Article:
Young Mr D, as I said, avoids shaving no matter what month it is. If he ever was motivated to pick up a razor, it was because of a girl and he is currently unattached. The problem is that his facial hair is hit or miss. He has a great set of mutton chops an a bit of a goatee but nothing in between! It drives me crazy but I can’t start nagging again till December 1st.

In honor of No Shave November, I did a little research on facial hair. It was quite enlightening. For instance, did you know…

  • Abraham Lincoln, the 16th U.S. President, was the first to have facial hair and William Howard Taft, who left office in 1913, was the last. So the Oval Office has been clean shaven for over 100 years!
  • Professional airline pilots are required to be clean shaven to insure a tight seal with auxiliary oxygen masks. Similarly, firefighters and other jobs may prohibit beards because of the need to wear masks or respirators.
  • In Amish society men shave until they are married then they grow a beard and are never without one from then on.
  • In the Middle-Age Europe, a beard displayed a knight’s virility and honour and apparently holding somebody else’s beard was a serious offence that had to be righted in a duel. (Yikes!)
  • There are numerous type of beards, many with clever and interesting names like Chinstrap, Chin Curtain, Monkey Tail, Old Dutch, Van Dyke, Hollywoodian, Designer Stubble (really) and my favorite Friendly Mutton Chops (not to be confused with with the unfriendly ones). 😊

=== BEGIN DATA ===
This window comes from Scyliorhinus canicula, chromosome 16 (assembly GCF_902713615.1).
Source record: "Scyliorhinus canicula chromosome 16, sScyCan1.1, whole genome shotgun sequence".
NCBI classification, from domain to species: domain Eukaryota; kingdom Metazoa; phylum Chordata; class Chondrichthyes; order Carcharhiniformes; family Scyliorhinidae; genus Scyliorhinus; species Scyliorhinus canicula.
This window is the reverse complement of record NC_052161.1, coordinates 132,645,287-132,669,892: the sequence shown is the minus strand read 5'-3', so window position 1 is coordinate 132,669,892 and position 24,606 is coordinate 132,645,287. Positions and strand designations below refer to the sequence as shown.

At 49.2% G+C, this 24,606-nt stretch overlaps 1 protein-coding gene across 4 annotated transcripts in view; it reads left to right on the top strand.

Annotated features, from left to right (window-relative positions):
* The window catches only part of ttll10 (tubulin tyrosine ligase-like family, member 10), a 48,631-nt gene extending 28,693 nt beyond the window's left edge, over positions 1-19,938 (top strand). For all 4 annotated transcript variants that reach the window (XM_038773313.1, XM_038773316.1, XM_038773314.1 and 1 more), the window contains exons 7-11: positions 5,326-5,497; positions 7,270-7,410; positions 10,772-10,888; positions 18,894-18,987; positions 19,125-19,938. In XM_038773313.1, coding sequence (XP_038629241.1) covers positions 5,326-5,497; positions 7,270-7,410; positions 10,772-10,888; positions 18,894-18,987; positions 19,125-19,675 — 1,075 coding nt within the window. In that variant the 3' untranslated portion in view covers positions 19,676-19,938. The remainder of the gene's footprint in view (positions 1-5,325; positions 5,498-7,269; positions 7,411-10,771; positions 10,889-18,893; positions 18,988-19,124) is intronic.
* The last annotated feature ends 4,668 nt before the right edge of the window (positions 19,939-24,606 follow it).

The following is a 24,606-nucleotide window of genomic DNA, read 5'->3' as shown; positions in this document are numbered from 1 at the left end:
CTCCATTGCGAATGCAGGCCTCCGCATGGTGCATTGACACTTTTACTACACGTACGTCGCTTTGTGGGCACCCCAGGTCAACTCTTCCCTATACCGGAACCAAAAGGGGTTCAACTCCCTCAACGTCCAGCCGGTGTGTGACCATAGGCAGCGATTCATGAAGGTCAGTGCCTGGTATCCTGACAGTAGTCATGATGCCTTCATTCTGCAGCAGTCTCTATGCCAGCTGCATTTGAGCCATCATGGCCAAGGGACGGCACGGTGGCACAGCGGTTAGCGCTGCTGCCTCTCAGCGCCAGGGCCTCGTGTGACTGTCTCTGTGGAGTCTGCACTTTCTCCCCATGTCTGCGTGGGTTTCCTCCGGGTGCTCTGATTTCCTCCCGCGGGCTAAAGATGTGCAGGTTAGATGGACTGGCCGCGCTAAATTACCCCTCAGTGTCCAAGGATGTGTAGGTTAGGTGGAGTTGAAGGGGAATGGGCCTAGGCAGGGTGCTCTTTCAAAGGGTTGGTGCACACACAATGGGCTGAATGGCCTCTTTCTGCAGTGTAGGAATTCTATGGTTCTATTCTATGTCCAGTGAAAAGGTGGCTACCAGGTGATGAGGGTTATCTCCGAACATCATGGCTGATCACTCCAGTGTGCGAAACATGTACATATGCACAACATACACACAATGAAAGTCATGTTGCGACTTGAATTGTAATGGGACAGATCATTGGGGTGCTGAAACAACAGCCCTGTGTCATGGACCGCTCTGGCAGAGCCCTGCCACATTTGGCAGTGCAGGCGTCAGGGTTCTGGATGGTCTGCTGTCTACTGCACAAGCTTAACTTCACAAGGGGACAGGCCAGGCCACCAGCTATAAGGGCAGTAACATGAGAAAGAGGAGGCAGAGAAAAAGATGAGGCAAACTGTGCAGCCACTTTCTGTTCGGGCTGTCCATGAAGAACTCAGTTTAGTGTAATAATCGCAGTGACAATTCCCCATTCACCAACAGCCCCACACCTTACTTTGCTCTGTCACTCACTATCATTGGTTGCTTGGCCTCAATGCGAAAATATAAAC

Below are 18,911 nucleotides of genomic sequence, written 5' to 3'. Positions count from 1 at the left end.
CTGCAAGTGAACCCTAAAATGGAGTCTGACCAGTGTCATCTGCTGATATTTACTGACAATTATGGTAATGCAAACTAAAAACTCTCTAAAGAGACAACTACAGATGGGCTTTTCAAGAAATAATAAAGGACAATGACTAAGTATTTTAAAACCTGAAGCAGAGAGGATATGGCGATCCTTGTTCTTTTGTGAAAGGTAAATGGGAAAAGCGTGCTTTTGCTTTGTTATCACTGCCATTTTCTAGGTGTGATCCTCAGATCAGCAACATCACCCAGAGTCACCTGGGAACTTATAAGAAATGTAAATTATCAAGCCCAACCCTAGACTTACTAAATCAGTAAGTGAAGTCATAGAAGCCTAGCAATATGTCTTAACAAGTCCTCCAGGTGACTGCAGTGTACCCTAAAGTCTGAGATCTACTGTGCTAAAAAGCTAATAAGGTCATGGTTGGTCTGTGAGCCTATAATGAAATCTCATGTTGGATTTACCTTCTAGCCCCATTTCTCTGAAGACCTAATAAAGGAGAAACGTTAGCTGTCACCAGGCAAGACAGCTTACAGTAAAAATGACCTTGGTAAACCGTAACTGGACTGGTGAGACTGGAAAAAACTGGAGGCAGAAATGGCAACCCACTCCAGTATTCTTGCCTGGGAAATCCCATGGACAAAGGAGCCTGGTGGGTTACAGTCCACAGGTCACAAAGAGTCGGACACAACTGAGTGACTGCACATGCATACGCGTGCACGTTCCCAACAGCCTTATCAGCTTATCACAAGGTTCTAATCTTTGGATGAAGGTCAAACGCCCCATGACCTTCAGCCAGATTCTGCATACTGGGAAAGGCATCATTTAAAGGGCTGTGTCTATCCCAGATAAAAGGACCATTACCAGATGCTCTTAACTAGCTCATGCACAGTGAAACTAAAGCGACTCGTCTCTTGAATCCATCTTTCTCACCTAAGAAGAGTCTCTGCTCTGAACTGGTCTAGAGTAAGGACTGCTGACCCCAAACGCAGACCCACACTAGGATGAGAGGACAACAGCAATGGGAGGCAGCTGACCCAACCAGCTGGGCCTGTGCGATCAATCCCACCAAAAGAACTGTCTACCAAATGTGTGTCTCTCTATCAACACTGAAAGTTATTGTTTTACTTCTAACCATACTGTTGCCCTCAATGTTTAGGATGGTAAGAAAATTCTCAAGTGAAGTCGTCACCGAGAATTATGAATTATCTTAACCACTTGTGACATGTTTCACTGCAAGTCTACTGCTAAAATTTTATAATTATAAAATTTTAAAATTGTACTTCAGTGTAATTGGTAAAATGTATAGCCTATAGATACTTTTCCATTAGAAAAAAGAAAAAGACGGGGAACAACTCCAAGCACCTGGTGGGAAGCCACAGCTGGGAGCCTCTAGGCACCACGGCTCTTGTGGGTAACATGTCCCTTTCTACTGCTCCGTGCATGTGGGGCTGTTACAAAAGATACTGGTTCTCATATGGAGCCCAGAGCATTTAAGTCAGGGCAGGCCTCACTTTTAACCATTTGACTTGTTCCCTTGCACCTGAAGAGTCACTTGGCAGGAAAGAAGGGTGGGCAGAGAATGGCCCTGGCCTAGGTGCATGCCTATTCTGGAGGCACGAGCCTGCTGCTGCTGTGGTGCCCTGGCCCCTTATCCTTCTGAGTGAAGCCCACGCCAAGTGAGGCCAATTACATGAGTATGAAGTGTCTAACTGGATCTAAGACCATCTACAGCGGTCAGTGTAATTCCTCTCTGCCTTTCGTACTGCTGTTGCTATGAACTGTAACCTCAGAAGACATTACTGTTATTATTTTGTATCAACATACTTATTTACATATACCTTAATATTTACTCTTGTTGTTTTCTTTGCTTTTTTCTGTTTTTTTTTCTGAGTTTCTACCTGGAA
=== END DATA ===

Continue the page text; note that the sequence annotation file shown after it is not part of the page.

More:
So that’s my ode to facial hair. It will certainly be a topic around here for a few more weeks. If you want to take part or just find out more about No Shave November go to No-Shave.org.

Who’s the first person you think of when it comes to “famous beards”?

Literary Time Travel,

If I could have a super power I would choose the ability to travel through time. Maybe that’s not really considered a super power but whatever. I’d choose it anyway and I would only travel backwards in time. Not forward. I’m okay with the mystery of what’s to come. I don’t really want to know about the future but I would like to experience first hand some of the things that I have read about or seen in photos.

I could watch Abraham Lincoln deliver the Gettyburg Address. I could visit the 1893 Chicago World Fair and ride the Ferris wheel. I could get to know my parents when they were my age. The list goes on. This desire for time travel fuels my choice in books as well. Historical fiction is one way to travel through time and I do enjoy that genre but what I really love is a book that deals with time travel itself.

In that vein, I thought I would share a list of my favorite time travel books. They are arranged according to their publication dates. Each one, in my opinion is an exciting ride.

The Time Machine –H.G. Wells (1895)

  You can’t really discuss literary time travel without starting here. Wells Time Traveler goes forward in time which is not my preferred direction but the thrill is still there. Being able to set a date on a dial and send yourself to that place and see what the future holds is a staggering idea! I actually saw the film version with Rod Taylor years before I read the book.  As a result, I can’t read this with out picturing the blue skinned morlocks and the mannequin the Time Traveler observes changing her fashion as he moves forward in time.

Time and Again- Jack Finney (1970)